US7180595B2 - Gas detection method and gas detector device - Google Patents

Gas detection method and gas detector device Download PDF

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US7180595B2
US7180595B2 US10/533,278 US53327804A US7180595B2 US 7180595 B2 US7180595 B2 US 7180595B2 US 53327804 A US53327804 A US 53327804A US 7180595 B2 US7180595 B2 US 7180595B2
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signal
gas
detection
intensity
light
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US20060098202A1 (en
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Bert Willing
Markus Kohli
Andreas Seifert
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IR Microsystems AG
Axetris AG
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IR Microsystems AG
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    • GPHYSICS
    • G01MEASURING; TESTING
    • G01NINVESTIGATING OR ANALYSING MATERIALS BY DETERMINING THEIR CHEMICAL OR PHYSICAL PROPERTIES
    • G01N21/00Investigating or analysing materials by the use of optical means, i.e. using infra-red, visible or ultra-violet light
    • G01N21/17Systems in which incident light is modified in accordance with the properties of the material investigated
    • G01N21/25Colour; Spectral properties, i.e. comparison of effect of material on the light at two or more different wavelengths or wavelength bands
    • G01N21/31Investigating relative effect of material at wavelengths characteristic of specific elements or molecules, e.g. atomic absorption spectrometry
    • G01N21/35Investigating relative effect of material at wavelengths characteristic of specific elements or molecules, e.g. atomic absorption spectrometry using infra-red light
    • G01N21/3504Investigating relative effect of material at wavelengths characteristic of specific elements or molecules, e.g. atomic absorption spectrometry using infra-red light for analysing gases, e.g. multi-gas analysis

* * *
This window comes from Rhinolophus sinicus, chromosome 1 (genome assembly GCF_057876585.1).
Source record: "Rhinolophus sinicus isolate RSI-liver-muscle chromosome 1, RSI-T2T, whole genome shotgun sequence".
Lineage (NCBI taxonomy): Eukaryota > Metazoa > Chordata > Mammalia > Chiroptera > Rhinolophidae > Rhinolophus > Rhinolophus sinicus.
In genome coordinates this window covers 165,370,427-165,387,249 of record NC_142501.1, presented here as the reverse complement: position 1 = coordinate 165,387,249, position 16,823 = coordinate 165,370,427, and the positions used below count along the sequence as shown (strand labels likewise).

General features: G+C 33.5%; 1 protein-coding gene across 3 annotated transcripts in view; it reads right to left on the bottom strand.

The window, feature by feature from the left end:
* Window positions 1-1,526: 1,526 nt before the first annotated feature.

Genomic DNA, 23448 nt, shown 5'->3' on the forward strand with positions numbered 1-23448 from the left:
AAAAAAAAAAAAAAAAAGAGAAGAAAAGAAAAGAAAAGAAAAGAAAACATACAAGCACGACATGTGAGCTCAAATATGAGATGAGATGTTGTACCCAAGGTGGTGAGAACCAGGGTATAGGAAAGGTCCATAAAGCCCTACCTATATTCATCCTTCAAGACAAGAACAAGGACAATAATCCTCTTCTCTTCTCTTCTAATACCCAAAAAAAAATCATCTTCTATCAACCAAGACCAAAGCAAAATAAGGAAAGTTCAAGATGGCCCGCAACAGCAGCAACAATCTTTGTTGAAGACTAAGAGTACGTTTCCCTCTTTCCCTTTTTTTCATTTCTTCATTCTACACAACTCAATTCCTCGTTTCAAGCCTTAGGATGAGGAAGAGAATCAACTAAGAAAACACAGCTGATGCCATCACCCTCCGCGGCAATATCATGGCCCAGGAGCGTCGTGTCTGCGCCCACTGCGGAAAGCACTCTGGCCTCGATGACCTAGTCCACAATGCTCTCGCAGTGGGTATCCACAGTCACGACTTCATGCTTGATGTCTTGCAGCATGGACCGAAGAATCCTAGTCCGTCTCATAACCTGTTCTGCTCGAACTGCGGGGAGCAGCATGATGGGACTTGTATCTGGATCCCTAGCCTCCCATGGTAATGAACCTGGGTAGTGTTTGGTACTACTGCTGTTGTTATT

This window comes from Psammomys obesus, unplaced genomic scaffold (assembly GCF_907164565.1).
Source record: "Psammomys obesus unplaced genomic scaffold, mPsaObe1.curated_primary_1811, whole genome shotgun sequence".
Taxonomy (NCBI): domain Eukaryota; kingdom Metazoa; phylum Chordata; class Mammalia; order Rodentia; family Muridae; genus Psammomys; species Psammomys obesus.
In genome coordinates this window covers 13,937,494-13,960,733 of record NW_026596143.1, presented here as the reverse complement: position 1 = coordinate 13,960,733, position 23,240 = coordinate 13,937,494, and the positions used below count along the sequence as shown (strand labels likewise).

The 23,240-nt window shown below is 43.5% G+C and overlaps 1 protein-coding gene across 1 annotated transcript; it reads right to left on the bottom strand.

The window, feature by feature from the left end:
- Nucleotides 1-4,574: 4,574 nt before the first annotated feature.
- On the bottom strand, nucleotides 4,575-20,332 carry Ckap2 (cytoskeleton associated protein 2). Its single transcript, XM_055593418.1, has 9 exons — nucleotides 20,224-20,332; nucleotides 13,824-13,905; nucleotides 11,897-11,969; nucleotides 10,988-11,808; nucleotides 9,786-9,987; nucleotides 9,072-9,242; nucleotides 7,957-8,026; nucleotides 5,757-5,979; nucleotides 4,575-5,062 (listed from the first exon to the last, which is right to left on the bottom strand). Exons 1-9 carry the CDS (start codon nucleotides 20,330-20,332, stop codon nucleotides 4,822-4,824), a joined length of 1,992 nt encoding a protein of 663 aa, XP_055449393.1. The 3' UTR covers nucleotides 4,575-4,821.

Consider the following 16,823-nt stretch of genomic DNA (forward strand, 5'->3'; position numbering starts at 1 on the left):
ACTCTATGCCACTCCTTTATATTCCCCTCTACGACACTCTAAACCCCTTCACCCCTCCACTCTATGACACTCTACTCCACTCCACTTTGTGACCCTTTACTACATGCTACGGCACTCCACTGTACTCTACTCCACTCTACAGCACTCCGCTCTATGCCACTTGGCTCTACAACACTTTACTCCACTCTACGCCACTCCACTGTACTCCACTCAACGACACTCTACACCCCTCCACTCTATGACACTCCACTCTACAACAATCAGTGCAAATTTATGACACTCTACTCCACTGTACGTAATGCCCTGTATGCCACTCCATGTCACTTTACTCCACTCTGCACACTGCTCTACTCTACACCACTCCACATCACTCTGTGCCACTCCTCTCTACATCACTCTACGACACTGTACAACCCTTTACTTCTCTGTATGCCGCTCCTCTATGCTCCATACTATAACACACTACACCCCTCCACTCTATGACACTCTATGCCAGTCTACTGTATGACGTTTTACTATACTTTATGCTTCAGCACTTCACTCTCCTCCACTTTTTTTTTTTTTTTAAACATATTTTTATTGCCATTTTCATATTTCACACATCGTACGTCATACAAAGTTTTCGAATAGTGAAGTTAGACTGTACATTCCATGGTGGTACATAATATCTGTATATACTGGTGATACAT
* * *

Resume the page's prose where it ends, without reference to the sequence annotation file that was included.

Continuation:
• GPHYSICS
    • G01MEASURING; TESTING
    • G01NINVESTIGATING OR ANALYSING MATERIALS BY DETERMINING THEIR CHEMICAL OR PHYSICAL PROPERTIES
    • G01N21/00Investigating or analysing materials by the use of optical means, i.e. using infra-red, visible or ultra-violet light
    • G01N21/17Systems in which incident light is modified in accordance with the properties of the material investigated
    • G01N21/25Colour; Spectral properties, i.e. comparison of effect of material on the light at two or more different wavelengths or wavelength bands
    • G01N21/31Investigating relative effect of material at wavelengths characteristic of specific elements or molecules, e.g. atomic absorption spectrometry
    • G01N21/39Investigating relative effect of material at wavelengths characteristic of specific elements or molecules, e.g. atomic absorption spectrometry using tunable lasers
    • GPHYSICS
    • G01MEASURING; TESTING
    • G01NINVESTIGATING OR ANALYSING MATERIALS BY DETERMINING THEIR CHEMICAL OR PHYSICAL PROPERTIES
    • G01N21/00Investigating or analysing materials by the use of optical means, i.e. using infra-red, visible or ultra-violet light
    • G01N21/17Systems in which incident light is modified in accordance with the properties of the material investigated
    • G01N21/25Colour; Spectral properties, i.e. comparison of effect of material on the light at two or more different wavelengths or wavelength bands
    • G01N21/31Investigating relative effect of material at wavelengths characteristic of specific elements or molecules, e.g. atomic absorption spectrometry
    • G01N2021/3129Determining multicomponents by multiwavelength light
    • G01N2021/3133Determining multicomponents by multiwavelength light with selection of wavelengths before the sample
    • GPHYSICS
    • G01MEASURING; TESTING
    • G01NINVESTIGATING OR ANALYSING MATERIALS BY DETERMINING THEIR CHEMICAL OR PHYSICAL PROPERTIES
    • G01N21/00Investigating or analysing materials by the use of optical means, i.e. using infra-red, visible or ultra-violet light